School of Public Health
Tanzania -VectorWorks Tanzania
The role of VectorWorks in Tanzania is to support continuous and equitable access to insecticide-treated nets (ITNs), and to support the U.S. President's Malaria Initiative (PMI) and the Tanzania National Malaria Control Programmer in developing vector control interventions that are appropriate to the specific challenges in Tanzania. VectorWorks drafted a continuous ITN distribution strategy, replacing mass campaigns with distributions to targeted beneficiaries through schools and health facilities (VectorWorks Tanzania is currently assisting with a community-based distribution in Zanzibar). VectorWorks has provided technical assistance to the Tanzanian government to more accountably, inexpensively, and quickly distribute ITNs to targeted beneficiaries.
PI Mentor: Eric Filemyr
For my GHEFP practicum experience, I worked with the Johns Hopkins Center for Communication Programs (CCP) on their VectorWorks project in Dar es Salaam, Tanzania. My role was to support all parts of the program, with a particular focus on M&E.
During my first week in the office, I went with the team to Bagamoyo for a meeting with multiple stakeholders including VectorWorks, PMI, Ifakara Health Institute, and National Malaria Control Program. The objective of the meeting was to complete the Tanzania national ITN and MRC plans. Fortunately, I was able to work with a variety of people and assist in creating an M&E plan for both documents. This meeting was especially helpful for me because I was able to get a crash course on the vector control interventions in Tanzania and understand the issues from the perspectives of multiple stakeholders. I also attended the Roll Back Malaria Monitoring & Evaluation Working Group week-long meeting in Dar es Salaam. From this, I got an insider look at the M&E challenges that VectorWorks, Jhpiego, PMI, and the National Malaria Control Program face.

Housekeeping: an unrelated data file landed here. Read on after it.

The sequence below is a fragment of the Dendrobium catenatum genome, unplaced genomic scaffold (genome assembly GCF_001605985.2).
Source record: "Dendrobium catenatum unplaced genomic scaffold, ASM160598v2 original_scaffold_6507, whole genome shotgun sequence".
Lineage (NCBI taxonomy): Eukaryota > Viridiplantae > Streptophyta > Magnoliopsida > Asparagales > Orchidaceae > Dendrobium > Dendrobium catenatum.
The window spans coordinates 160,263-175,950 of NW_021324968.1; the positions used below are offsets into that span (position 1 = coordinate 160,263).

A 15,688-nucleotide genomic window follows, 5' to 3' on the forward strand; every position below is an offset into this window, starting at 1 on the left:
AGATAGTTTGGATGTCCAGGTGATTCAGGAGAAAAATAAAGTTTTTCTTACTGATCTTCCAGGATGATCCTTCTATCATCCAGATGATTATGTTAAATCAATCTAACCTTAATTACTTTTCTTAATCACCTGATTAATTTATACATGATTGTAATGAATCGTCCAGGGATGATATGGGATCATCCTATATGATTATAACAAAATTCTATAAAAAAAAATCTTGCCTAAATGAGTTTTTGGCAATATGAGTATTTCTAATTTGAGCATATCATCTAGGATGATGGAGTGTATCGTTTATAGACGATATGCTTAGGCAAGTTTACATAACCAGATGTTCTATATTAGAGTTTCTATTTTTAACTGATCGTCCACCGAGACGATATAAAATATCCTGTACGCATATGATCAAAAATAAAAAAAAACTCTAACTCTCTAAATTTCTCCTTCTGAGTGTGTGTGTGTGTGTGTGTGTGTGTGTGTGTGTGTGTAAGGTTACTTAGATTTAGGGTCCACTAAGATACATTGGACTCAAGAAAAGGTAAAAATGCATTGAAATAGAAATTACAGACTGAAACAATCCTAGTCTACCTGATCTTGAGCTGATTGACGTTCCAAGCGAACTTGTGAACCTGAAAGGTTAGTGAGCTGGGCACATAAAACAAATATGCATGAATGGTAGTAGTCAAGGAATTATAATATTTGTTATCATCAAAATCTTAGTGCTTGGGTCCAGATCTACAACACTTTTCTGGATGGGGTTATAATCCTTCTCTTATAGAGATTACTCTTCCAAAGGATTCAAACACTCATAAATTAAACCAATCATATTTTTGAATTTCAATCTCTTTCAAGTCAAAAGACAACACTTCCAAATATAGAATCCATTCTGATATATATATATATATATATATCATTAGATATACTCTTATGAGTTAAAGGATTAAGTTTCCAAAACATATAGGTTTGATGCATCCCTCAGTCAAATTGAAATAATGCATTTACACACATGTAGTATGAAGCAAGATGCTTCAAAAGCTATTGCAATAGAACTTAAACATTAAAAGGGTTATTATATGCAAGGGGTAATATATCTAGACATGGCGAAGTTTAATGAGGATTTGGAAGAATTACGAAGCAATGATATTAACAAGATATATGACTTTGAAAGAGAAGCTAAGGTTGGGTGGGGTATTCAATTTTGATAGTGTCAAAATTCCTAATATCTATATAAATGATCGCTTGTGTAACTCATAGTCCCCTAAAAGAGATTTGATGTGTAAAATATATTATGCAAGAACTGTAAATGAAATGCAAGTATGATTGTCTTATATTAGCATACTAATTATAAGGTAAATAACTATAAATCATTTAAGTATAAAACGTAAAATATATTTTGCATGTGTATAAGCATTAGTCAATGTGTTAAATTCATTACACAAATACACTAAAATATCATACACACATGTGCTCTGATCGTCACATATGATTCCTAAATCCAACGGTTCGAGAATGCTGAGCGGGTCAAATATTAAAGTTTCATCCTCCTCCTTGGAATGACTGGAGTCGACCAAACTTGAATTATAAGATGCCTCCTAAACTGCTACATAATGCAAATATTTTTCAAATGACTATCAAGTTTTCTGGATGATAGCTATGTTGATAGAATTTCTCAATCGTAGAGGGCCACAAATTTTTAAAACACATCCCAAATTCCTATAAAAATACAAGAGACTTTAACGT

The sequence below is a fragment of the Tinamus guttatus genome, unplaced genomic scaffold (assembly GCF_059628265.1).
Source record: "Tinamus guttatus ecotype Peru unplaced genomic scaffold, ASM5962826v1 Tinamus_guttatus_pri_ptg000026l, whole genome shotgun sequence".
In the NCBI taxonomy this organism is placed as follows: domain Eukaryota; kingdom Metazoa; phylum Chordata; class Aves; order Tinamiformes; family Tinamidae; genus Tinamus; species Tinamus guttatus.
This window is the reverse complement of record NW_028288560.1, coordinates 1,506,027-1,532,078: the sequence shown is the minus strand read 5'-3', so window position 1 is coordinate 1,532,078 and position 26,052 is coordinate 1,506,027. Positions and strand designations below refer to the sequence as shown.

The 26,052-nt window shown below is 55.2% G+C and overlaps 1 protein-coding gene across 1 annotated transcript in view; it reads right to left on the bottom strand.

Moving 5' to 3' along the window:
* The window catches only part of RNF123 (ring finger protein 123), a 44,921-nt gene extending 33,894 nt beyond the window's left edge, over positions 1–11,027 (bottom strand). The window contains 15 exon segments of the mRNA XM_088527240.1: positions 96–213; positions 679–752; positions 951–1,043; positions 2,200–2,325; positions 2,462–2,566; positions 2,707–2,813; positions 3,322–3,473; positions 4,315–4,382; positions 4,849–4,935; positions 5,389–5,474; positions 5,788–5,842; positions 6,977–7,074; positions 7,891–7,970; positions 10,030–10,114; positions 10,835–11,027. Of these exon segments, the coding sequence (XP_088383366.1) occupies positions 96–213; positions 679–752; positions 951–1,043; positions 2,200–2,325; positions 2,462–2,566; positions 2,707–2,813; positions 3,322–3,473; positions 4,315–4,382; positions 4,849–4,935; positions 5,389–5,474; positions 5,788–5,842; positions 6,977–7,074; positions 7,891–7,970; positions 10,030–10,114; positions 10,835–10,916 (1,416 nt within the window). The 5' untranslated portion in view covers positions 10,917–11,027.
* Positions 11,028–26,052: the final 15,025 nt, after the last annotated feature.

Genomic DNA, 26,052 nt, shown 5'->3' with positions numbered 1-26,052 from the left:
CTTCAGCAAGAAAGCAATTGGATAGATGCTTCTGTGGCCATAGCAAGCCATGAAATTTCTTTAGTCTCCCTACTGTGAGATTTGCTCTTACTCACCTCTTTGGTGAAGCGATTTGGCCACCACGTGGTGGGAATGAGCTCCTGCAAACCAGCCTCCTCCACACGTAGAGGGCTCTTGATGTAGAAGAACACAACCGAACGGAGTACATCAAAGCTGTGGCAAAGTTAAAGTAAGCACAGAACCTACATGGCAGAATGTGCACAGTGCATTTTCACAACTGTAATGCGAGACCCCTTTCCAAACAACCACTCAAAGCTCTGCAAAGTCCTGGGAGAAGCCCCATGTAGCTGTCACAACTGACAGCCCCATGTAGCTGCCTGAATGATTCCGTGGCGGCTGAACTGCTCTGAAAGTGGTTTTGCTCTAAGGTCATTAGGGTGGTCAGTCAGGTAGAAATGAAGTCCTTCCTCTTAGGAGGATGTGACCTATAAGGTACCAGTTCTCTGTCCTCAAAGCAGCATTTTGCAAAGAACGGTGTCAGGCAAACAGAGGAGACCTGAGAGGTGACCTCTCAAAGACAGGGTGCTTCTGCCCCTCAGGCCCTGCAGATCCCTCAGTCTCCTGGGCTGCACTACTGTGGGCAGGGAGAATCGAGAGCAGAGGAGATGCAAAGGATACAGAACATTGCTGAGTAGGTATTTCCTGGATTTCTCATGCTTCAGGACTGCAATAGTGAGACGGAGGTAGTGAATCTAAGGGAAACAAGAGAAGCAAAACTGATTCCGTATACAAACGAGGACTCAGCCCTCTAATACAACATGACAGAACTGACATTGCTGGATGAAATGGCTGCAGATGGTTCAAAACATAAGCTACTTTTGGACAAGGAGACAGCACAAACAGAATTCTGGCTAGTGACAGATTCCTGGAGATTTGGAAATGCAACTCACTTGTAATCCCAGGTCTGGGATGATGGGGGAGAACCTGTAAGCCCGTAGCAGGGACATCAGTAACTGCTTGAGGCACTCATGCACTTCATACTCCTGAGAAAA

There were a few challenges to working in a different country. Some of the challenges include understanding the work schedule and navigating the language barrier. Field work was particularly difficult because of the language barrier, but was still a great experience. Another challenge is transportation. I used uber and bajajis often, since I felt that they were the most affordable options. One tip is to arrange transportation with a trusted driver before arriving, otherwise it can be overwhelming.
During my practicum, I was able to accompany the team in conducting fieldwork in both islands of Zanzibar, Unguja and Pemba. Visiting Pemba, often called the Green Island, was one of my favorite experiences because the island does not usually have many tourists. Overall, I really enjoyed my time in Tanzania and Zanzibar, both personally and professionally. My main recommendation to future GHEFP recipients is to make sure that you have your scope of work and deliverables set before arriving in country. It’s important that the in-country staff agree to it as well so everyone is on the same page.